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How are condoms being distributed in south africa to save lives with respect to population size

By April 20, 2010 - 8:27am
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Hello Simie

This is an interesting question, and I admit I do not know the answer. HIV/AIDS is such a terrible problem everywhere, but Africa in particular. I found this resource that looks pretty good, but I cannot vouch for who backs it as far as political affiliations, etc.: http://www.avert.org/hiv-aids-africa.htm A quote from halfway down the page states:

"Condom use and HIV

Condoms play a key role in preventing HIV infection around the world. In sub-Saharan Africa, most countries have seen an increase in condom use in recent years. In studies carried out between 2001 and 2005, eight out of eleven countries in sub-Saharan Africa reported an increase in condom use."

"The distribution of condoms to countries in sub-Saharan Africa has also increased: in 2004 the number of condoms provided to this region by donors was the equivalent of 10 for every man,8 compared to 4.6 for every man in 2001.9 In most countries, though, many more condoms are still needed. For instance, in Uganda between 120 and 150 million condoms are required annually, but less than 40 million were provided in 2005."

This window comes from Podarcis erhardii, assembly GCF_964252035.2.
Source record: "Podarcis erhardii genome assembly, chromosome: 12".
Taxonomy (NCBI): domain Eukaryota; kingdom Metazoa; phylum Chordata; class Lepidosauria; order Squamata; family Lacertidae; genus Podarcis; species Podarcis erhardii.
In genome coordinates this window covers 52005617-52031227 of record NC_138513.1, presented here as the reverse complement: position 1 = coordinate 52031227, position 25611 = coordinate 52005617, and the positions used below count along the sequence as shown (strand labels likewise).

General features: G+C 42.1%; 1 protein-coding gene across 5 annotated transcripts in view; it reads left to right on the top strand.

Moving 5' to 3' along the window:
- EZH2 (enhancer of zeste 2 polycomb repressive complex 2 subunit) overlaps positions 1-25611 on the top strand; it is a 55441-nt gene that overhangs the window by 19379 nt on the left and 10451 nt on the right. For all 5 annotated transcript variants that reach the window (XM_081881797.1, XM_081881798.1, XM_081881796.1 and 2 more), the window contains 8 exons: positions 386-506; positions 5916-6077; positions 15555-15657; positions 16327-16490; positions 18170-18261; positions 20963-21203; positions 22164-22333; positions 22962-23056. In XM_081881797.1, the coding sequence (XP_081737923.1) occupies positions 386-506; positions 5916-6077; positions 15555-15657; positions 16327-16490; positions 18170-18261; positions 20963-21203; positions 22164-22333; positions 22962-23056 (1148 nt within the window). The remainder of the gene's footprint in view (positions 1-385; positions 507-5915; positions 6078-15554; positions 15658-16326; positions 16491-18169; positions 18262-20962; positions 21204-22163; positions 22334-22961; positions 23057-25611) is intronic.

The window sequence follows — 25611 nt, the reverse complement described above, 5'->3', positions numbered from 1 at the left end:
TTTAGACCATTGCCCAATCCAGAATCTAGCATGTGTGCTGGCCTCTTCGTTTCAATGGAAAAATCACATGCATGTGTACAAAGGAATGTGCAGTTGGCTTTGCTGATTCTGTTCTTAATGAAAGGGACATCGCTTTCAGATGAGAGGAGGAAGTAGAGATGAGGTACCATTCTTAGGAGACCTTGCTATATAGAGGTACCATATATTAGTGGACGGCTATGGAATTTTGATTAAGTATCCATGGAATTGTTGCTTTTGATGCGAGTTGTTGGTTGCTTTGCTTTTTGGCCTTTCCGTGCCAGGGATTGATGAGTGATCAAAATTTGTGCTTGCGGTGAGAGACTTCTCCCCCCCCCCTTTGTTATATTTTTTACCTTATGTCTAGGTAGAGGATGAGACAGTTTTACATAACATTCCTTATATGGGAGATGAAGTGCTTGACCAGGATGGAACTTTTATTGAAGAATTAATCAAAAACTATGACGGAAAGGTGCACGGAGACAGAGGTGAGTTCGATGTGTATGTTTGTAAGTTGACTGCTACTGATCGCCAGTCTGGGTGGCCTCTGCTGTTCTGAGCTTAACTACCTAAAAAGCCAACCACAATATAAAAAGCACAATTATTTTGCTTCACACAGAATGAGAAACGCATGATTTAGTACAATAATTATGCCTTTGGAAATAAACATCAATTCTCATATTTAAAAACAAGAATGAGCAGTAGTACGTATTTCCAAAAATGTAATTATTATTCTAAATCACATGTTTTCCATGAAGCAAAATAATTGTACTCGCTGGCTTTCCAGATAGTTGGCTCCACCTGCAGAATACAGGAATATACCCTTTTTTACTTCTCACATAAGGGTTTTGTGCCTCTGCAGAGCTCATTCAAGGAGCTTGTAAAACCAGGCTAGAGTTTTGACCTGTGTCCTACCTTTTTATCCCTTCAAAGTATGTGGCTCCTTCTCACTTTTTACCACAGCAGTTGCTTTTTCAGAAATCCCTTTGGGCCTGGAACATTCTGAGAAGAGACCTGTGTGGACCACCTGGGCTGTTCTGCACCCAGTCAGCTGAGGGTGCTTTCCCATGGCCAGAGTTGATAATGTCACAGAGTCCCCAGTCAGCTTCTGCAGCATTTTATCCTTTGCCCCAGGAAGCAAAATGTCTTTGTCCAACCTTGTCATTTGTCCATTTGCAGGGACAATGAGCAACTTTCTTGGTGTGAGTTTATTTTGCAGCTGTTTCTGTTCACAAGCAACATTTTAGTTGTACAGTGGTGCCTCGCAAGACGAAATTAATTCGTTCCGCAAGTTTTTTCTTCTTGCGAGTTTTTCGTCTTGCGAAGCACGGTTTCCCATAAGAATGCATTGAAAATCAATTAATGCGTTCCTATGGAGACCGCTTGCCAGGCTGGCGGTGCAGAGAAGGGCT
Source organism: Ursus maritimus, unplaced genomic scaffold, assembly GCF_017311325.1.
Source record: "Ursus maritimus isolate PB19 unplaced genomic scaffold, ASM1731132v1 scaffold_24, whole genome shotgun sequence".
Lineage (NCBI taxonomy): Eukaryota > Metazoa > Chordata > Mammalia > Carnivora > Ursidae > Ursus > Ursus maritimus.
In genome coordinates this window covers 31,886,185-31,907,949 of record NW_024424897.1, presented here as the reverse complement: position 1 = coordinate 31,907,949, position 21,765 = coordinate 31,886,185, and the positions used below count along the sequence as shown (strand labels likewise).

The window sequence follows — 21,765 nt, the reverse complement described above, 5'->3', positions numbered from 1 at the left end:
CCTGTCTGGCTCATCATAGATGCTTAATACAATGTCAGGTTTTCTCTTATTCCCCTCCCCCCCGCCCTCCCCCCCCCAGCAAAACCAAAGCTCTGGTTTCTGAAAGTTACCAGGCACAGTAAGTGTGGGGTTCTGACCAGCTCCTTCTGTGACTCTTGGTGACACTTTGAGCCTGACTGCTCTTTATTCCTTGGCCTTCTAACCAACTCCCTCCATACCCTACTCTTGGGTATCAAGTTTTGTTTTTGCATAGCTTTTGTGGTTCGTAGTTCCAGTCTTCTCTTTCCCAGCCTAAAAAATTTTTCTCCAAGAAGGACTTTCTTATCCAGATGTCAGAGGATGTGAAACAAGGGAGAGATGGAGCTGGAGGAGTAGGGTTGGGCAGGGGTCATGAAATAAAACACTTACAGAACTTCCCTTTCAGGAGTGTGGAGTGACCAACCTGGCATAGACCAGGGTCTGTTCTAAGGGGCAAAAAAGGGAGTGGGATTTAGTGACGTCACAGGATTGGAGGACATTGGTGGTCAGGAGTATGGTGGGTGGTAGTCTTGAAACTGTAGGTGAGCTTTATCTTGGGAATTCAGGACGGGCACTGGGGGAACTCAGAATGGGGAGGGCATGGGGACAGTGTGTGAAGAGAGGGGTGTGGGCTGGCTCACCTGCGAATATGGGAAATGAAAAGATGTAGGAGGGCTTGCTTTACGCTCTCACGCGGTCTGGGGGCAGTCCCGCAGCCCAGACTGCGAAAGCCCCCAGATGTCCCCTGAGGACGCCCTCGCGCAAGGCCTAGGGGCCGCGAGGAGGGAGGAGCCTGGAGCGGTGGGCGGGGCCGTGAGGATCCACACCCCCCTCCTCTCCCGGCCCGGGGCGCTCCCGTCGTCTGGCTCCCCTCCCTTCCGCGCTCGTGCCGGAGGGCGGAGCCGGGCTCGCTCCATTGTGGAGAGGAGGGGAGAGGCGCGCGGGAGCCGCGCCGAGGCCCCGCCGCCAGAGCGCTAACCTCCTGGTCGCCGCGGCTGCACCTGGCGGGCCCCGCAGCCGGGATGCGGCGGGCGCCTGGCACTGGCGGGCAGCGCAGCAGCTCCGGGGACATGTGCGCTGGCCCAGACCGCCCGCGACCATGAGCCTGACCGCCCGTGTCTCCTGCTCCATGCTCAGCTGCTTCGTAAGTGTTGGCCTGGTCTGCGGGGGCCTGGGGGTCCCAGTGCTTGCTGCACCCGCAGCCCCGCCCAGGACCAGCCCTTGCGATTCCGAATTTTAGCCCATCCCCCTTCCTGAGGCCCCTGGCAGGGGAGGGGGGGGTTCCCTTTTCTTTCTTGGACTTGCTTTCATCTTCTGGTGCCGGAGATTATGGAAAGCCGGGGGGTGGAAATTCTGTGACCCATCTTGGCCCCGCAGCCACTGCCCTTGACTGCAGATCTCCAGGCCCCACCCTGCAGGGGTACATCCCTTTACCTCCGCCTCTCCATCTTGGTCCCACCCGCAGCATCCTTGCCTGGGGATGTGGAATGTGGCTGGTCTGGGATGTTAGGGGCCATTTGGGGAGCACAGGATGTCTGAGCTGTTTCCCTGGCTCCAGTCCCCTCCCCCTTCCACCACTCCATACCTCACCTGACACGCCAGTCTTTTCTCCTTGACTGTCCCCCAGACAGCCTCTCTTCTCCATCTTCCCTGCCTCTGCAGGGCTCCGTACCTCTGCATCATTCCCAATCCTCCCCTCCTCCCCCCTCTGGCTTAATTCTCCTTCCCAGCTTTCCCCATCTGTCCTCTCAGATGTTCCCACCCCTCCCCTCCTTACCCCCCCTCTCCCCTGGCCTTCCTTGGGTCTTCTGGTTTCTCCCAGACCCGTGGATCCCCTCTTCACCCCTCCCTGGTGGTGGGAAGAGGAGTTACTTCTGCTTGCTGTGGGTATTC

I also found this article from the Public Library of Science Medicine Journal: http://www.plosmedicine.org/article/info:doi/10.1371/journal.pmed.1000006 that discusses confusion about how to legally distribute condoms in South Africa.

This is a vexing problem to be sure, and while it seems it is far away and wouldn't affect us here in the U.S., it most certainly does. International travel means disease is no longer relegated to one place, so even if we decrease HIV cases in the U.S., more cases can come here from immigrants or from our own returning citizens. In addition, the human and financial burden of so many AIDS orphans is yet to be realized.

This is a serious problem, and I am so glad you brought it to us. Thank you.

April 20, 2010 - 8:43am
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